Stand-ups are a great time for the team to meet and report to each other on what they’re up to and seems to be a common first step in adopting agile methods. It’s also an important time for the Scum Master to learn what’s going on, understand the progress of tasks based on what the team commited to during Sprint Planning, and see where they can step in to help the team achieve its goals, remove impediments to work, and assess upcoming risks in order to mitigate their effects before they hit the team.
Just because you are doing standups, however, doesn’t mean the team is agile. It just means good communication.
How to become Agile
1. Stick to the agile manifesto’s philosophies
The Agile Manifesto is the best guide to becomming agile and taking your first steps. While the origins of agile are not new, the manifesto represents a set of principles that articulates what agile is today. If you want guidance as to how to apply agility to business projects or products that are not software (and that’s something we’ve done a lot of lately) just assume that ‘working software’ = ‘high-value products’.
2. Get a (Scrum) Coach
There’s a great episode of the Big Bang Theory in which Sheldon Cooper notes that he knows everything there is about swimming — you see, he read a book. Swimming, though, requires you to jump into the water and learn by doing using a qualified teacher.Even great olypmic gold meadalist swimmers, like Ian Thorpe, have a coach to help them become better at swimming.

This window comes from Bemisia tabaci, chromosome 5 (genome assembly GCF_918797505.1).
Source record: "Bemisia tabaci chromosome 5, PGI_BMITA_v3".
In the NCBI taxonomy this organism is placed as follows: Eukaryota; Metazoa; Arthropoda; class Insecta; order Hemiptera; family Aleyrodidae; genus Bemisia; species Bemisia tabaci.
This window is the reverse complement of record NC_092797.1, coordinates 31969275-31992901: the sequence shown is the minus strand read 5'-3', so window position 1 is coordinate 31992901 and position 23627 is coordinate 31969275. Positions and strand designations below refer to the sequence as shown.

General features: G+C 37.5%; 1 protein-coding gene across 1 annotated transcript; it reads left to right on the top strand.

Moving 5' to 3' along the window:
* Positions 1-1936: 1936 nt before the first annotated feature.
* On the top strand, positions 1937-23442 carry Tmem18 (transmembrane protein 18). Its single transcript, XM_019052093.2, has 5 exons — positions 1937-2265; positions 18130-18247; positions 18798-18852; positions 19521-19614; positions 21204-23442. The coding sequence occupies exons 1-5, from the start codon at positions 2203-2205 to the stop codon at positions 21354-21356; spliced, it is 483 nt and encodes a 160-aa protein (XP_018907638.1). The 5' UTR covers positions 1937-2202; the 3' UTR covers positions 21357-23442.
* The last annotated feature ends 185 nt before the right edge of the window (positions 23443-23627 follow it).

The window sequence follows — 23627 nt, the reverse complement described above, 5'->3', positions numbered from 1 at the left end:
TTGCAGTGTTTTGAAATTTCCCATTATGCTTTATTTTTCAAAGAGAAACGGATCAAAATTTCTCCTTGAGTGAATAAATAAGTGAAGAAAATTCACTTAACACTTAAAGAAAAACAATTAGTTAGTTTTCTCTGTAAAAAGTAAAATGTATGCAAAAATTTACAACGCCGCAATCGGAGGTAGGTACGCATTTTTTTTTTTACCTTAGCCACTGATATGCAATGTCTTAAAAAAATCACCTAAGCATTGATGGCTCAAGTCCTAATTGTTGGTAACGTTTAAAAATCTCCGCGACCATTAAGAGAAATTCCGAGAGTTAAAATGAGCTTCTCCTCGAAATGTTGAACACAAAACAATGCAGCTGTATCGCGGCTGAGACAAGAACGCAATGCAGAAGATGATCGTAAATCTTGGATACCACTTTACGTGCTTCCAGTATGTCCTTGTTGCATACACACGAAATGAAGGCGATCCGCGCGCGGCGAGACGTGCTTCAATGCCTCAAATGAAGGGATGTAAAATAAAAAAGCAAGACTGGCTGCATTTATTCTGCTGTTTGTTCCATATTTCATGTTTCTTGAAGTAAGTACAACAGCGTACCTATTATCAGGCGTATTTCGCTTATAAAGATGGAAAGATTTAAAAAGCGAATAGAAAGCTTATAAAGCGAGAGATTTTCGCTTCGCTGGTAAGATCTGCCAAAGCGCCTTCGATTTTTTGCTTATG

The analogy is fairly simple, but it suits agile methods. Agile methods are for many people new behaviours to learn. A Coach spends time with their teams, the Product Owner, and the Scrum Master to help them learn the right behaviours that will increase agility and identify and remove behaviours that adversely impact on agility. This independent observer often means the difference between success and failure for new teams learning Scrum for the first time.
3. Don’t just ‘do’ Agile, pick a methodology and stick to it
Scrum is by far the most popular and widespread of the Agile methodologies. It’s a fairly simple process, but that simplicity requires an immense amount of discipline in order to stick to its ‘rule of three’ and achieve results:
- Three roles: Scrum Master, Product Owner and Team. There is no role of BA, or tester, or designer, but there certainly are tasks the whole team have to do in order to analyse, design, code and test their products
- Three products: Sprint planning, daily scrum (stand-up meetings), and sprint review.
- Three artefacts: Product backlog, sprint backlog and the burn-down chart.
If you want to become Agile by using Scrum, these are mandatory requirements. If you’re not using these then you’re not doing Scrum. Some would even suggest that as a result you’re not agile.
4. Be iterative, but not at the cost of delivery
I’ve seen many teams who iterate their concepts rather than deliver whole, completed and tested products at the end of the Sprint. The Agile Manifesto, though, reminds us to focus on working product at the end of each Sprint. Ensure that a product is delivered, in totality, and meets the Product Owners acceptance criteria (ie: Definition of Done), and then leave the Product Owner to decide on whether he wants something else in that Product before the next iteration occurs in the next Sprint.
Seems everyone is getting on the Agile bandwagon and for good reasons — Scrum in particular (my favourite methodology) can bring significant savings to an organisation, but it does come at a cost and that’s by unlearning old, traditional project management ways of working and adopting new approaches to work. Only by giving up what has been learned can you reap those rewards.